Why I Don't Want to Be Mrs. Brown
- Monday, October 30, 2006
The familiar chorus repeats itself. Endeavor to be a better parent. The dissonant sound of distracted parenting clashes with noble ambition.
I did it again today. I lashed out in frustration at my children. It was easy to pretend it was them. They did childish things that annoyed me. My impatience and selfishness was a result of today's doggone poor time management. I got behind and needed to catch up, and my treasured, elevated list is priority at times. I like to believe the reason I get behind is because my children are in front and I'm running after them. Sometimes my sinful heart convinces me that my children's antics cost me minutes, hours, even my day. I say ridiculous things, such as, "You steal my time when you do that. You make work for me that is unnecessary." Those foolish statements only echo back the truth. Give them your time. They are your work.
My days go well until life's dreaded inconveniences occur, things that need dealt with: someone made oatmeal cookies - on the couch, puppy ate a muddy boot, a donut is stuck in the VCR, or some other interruption. I know the optimist says there is no such thing as interruption, just God's sovereign opportunity. I'm not sure how their glass stays full when mine is half empty. Perhaps their children don't drink out of it. I can well handle the spilt milks of life on most days, but not yesterday. Yesterday it was the suitcase interruption that got to me. My son loves to pretend to leave. (I can't imagine why!) He often packs his huge royal blue duffle bag. We unpack the bag. He unpacks the bag. It's not a huge deal, except that it has happened so frequently it's annoying. Picture this. The house was clean, a lovely dinner ready, the children happy, the puppy sleeping, and my pleasant mood awaited hubby, who was due home soon. Then it happened. Sabotage. I come upstairs only to find uninvited guests - Mr. and Mrs. Major Mess. Son has packed the contents of his drawers in his duffle, along with various blankets, animals, and toothpaste. Little sister tried to get her favorite bath towel out of the linen closet. My once neatly folded towels were left in a colorful heap, not to mention daughter flattened the six-pack of toilet paper she used as a footstool. A roll of navy yarn had been haphazardly snipped, a GI haircut for a skein of yarn. Clippings littered the floor. As well, a strange menagerie of toys and other items was scattered about, and for some reason a plastic purple violet in a glass vase sat in water on the boys' dresser. One child "forgot" to make his bed today. The bookshelf I reorganized over the weekend is in disarray, and I wonder how and when this happened ... while I was outside working - pitching puppy poop in the brush pile over the fence. I guess I lingered to play fetch. And I was skimming that magazine. And I had a note to write. And on and on.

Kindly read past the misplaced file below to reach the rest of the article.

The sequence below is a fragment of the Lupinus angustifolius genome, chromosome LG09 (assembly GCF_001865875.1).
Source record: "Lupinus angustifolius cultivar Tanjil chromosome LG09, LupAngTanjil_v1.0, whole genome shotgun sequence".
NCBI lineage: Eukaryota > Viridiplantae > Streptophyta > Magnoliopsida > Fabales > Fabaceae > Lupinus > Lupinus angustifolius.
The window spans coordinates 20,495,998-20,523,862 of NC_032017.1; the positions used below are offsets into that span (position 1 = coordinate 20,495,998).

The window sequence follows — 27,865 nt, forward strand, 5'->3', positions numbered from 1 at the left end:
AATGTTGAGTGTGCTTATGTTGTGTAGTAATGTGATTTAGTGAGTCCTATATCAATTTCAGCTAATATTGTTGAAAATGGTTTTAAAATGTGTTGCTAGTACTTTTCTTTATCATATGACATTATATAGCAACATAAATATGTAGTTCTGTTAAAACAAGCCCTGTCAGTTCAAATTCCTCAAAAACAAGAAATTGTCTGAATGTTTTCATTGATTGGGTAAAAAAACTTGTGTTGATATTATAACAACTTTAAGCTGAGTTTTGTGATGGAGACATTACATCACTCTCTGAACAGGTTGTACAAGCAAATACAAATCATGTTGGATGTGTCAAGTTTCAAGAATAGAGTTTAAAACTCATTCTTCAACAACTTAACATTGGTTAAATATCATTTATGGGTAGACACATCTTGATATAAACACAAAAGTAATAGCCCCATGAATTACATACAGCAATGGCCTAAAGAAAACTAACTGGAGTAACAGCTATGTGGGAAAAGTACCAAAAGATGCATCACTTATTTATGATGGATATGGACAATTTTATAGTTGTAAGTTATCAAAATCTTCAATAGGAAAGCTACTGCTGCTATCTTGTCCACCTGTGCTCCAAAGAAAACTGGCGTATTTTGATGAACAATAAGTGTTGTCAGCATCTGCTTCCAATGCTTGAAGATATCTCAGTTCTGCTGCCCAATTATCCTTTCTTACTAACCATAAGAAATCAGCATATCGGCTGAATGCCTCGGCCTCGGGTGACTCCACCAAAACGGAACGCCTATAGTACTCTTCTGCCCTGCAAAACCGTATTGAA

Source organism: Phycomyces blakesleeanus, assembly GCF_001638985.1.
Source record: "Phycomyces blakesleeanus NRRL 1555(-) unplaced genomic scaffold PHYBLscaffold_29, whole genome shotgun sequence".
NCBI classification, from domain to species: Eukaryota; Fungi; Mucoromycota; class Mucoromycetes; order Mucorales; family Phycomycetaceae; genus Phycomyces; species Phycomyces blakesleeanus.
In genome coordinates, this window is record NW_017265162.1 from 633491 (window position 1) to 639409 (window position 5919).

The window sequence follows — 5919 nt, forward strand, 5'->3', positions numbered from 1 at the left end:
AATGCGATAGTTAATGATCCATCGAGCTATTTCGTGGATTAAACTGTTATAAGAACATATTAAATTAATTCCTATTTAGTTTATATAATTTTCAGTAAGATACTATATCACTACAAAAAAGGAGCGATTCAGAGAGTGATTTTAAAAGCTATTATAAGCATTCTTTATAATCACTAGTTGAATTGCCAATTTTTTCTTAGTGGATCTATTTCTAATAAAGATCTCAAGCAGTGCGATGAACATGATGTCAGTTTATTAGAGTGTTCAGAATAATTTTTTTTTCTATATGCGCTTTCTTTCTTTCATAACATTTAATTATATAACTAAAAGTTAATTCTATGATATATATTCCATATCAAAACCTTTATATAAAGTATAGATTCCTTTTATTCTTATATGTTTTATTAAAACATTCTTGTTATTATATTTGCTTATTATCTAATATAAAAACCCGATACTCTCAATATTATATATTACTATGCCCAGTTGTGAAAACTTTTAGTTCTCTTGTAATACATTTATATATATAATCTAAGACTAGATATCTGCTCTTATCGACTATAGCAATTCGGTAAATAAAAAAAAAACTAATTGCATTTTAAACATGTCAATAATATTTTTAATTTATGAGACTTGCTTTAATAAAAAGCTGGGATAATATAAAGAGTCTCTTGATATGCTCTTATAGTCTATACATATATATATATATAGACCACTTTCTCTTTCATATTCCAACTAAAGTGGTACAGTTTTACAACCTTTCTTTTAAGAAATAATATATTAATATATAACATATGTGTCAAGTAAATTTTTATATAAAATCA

My pleasant mood dissolved into scorn. The switch flipped on, and the recording came out. The lecture. The one that says, "You know better than this. Why did you? Clean this up. Do you have to just make messes for the sheer pleasure of making messes?" The really crazy thing is that in 26 years of parenting I've never had one child say, "That was a great lecture. I'm changing my reckless ways. I'm giving up my wayward life of play and mess and mud and imagination and trading it for a smile, a vacuum cleaner, and a willingness to always obey my blessed mom." Lecturing has to be one of the dumbest things I do. My lectures are pretty much pity parties and guilt trips poorly disguised as instructions. "And another thing, if you ever pack this suitcase again for fun, there will be dire consequences." The threat rises within me. "Pay close attention, because your number one pleasure is getting ready to encounter its demise! You may not have ice cream for a long time. A loooooong, loooooooong, looooooong time."
Just about the time I realized I was acting dumb, Daddy came home. And part two of the lecture series emerged. "Your son ... Whawhawhawhawhaw," (Pretend you are hearing Charlie Brown's moms voice - because my oldest told me that is who I sound exactly like during lectures.) "And hubby, I told son if he does that again - well, son, you tell Dad." Son says, "Dad, no ice cream." That's right, I nod with authority. "And tell Dad how long it will be before you get ice cream again.""Dad, no ice cream for 20 minutes."
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